These audio files can be freely downloaded without registering or agreeing to a license, but they keep the copyright of those providing them. While i see no problem with using them privately, re-publishing, for example by uploading a shared deck to AnkiWeb, is most likely prohibited by those rights.
Do not publish decks with audio clips downloaded with this add-on without ensuring you have the rights to do so.
No bulk download
This add-on does not do bulk downloads. That is, there is no way to let it go through the whole collection and download something for every card. There are a few reasons for this:
- It appears that the Google TTS service throttles the number of replies it delivers when they requests are send too quickly. (At least the AwesomTTS add-on has code to work around this problem, needed or not.)
- As there may be many files downloaded for each word, i think the review of the downloaded material should not be skipped.
- This is especially true for JapanesePod, where you may want to blacklist some downloads.
- Contemplating the downloaded data when you get it note by note is also potentially useful in remembering the words.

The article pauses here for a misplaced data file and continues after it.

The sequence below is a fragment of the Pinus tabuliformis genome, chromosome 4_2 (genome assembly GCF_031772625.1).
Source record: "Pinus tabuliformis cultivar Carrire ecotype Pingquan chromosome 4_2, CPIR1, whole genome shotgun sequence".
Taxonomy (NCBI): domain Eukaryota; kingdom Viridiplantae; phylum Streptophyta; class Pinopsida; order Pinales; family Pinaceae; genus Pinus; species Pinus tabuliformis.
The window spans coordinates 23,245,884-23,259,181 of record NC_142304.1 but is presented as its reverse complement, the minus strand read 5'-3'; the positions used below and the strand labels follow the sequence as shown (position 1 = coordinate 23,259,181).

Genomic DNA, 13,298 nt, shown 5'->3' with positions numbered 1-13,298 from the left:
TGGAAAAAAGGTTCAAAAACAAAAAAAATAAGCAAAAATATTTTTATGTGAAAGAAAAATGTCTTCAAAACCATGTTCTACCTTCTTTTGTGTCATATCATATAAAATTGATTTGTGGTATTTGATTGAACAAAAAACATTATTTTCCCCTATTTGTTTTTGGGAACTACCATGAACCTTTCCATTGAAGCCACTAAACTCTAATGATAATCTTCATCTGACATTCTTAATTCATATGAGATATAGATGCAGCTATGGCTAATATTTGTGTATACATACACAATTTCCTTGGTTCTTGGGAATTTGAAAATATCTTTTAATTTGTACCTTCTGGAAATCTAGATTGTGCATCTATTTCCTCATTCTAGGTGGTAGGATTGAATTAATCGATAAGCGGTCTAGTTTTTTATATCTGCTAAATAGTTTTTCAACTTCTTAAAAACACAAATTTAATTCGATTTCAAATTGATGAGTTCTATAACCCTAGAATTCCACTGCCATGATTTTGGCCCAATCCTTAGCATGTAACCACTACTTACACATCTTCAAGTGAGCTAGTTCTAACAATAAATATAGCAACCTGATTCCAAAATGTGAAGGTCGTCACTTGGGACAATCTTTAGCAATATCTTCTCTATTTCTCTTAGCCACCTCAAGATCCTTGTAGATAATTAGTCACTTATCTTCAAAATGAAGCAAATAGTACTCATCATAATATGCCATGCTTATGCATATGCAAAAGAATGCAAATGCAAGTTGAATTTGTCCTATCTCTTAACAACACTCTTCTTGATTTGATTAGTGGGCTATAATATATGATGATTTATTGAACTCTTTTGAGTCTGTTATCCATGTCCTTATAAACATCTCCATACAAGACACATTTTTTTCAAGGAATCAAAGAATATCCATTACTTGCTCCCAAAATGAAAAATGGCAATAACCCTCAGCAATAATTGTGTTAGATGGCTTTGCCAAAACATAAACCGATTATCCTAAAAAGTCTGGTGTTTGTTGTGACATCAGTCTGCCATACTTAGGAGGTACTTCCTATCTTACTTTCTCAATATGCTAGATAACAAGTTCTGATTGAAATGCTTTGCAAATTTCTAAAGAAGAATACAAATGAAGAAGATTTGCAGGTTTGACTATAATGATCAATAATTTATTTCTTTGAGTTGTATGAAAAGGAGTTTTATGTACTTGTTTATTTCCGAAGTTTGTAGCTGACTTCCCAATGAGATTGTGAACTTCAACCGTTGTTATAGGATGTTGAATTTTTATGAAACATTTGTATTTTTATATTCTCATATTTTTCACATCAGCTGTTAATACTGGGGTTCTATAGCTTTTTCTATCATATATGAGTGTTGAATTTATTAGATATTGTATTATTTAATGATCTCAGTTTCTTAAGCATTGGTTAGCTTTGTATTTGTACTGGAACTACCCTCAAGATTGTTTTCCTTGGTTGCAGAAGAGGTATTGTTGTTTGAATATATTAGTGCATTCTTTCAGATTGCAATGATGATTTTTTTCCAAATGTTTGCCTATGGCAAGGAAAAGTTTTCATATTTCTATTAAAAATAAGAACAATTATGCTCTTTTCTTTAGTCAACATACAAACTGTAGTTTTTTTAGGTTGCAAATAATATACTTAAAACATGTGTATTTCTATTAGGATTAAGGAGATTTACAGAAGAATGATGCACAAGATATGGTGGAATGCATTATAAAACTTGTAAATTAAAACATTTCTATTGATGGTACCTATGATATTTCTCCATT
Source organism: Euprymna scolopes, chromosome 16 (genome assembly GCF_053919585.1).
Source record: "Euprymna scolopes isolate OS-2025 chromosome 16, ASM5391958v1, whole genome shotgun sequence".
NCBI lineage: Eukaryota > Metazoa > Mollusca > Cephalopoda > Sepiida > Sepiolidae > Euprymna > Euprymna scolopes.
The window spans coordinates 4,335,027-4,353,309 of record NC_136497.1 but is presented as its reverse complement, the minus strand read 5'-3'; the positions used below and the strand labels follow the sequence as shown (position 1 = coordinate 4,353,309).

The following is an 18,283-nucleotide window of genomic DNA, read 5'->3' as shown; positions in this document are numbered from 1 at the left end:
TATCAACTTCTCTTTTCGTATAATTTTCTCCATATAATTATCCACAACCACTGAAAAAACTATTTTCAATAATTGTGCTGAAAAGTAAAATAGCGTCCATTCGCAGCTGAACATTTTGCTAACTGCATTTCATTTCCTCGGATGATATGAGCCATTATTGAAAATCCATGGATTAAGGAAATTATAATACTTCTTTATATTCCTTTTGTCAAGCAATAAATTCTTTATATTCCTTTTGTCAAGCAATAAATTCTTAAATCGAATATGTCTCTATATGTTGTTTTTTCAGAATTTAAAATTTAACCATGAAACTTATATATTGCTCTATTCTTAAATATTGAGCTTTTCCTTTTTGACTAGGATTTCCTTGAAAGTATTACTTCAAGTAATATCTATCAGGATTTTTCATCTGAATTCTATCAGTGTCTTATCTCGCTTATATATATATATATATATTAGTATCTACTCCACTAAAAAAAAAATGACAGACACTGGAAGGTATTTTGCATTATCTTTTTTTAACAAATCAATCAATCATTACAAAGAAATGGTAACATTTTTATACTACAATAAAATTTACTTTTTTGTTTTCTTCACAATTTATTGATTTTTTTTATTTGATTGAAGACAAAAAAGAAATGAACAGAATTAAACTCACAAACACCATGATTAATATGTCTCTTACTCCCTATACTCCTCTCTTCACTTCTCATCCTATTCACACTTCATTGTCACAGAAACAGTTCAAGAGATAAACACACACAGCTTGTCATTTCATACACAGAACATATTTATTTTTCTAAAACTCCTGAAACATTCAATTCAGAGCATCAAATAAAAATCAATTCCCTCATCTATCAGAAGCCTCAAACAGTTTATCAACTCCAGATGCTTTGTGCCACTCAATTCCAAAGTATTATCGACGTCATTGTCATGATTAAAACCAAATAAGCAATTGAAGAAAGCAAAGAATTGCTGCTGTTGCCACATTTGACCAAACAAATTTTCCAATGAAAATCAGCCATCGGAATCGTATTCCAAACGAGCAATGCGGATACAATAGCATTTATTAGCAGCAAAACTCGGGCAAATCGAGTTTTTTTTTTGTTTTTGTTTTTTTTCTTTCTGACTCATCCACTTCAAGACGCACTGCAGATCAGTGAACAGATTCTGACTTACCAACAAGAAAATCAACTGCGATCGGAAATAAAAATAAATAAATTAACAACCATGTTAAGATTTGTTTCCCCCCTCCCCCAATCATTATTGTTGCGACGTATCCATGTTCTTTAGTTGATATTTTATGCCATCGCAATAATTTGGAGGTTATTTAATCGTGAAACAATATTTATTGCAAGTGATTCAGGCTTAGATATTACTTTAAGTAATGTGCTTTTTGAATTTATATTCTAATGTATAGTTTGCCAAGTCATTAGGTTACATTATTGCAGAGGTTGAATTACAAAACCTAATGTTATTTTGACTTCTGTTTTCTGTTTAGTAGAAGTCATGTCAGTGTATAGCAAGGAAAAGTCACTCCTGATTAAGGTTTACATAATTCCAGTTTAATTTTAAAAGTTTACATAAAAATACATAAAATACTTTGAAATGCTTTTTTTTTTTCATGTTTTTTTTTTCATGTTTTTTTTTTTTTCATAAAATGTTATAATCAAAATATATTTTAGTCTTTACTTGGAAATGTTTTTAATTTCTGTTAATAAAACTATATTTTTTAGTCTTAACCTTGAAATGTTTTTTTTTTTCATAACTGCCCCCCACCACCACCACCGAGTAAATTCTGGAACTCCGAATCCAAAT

Github pull requests with patches are welcome. The preferred way is to use
git-flow and create a
feature branch off the
The standard installation saves the files as they are received, which works well enough. Nothing more is needed.
But the add-on contains code to do simple audio processing:
- Normalizing the volume
- Clipping silence at the beginning and the end
- Changing the output format
This code is not used by default, as it requires an extra Python packages, PyDub. That depends on ffmpeg or libav. If either one is there, pydub can usually be installed via pip. Hackers that manage to do that may then want to take a look at the processors.
Things that might be added in the future (but don’t hold your breath):
- Switch off the menu items when not reviewing.
- Automatically edit the information before the request is sent. I use
what i call
electriccards for Japanese verbs, where the different forms are formed automatically. That means that the whole word doesn’t actually appear in the note. While it is no big problem to complete the word in the
Manual audiodialog, the add-on could automatically add the
るfor 一段動詞. This will most likely not by implemented any time soon.
- More non-English talking dictionaries. Links welcome. Python files
welcome. Take a look at
downloadaudio/downloaders, write a new class derived from
AudioDownloaderand send me a pull request. Or just the
.py-file. There are already quite a number of sources for English, so i will probably not add any more for that language.